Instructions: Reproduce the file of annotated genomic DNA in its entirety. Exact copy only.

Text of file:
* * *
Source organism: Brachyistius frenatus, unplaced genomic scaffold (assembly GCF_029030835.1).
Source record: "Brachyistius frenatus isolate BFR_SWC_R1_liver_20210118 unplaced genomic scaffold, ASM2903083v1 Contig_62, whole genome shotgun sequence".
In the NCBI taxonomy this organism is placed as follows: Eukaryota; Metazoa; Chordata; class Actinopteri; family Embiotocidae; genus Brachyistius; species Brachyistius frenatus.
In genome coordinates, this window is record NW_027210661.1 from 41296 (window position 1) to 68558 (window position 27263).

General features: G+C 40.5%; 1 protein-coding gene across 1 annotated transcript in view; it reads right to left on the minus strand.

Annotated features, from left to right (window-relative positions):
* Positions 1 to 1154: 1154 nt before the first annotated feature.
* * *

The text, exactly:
Source organism: Brachyistius frenatus, unplaced genomic scaffold (assembly GCF_029030835.1).
Source record: "Brachyistius frenatus isolate BFR_SWC_R1_liver_20210118 unplaced genomic scaffold, ASM2903083v1 Contig_62, whole genome shotgun sequence".
In the NCBI taxonomy this organism is placed as follows: Eukaryota; Metazoa; Chordata; class Actinopteri; family Embiotocidae; genus Brachyistius; species Brachyistius frenatus.
In genome coordinates, this window is record NW_027210661.1 from 41296 (window position 1) to 68558 (window position 27263).

General features: G+C 40.5%; 1 protein-coding gene across 1 annotated transcript in view; it reads right to left on the minus strand.

Annotated features, from left to right (window-relative positions):
* Positions 1 to 1154: 1154 nt before the first annotated feature.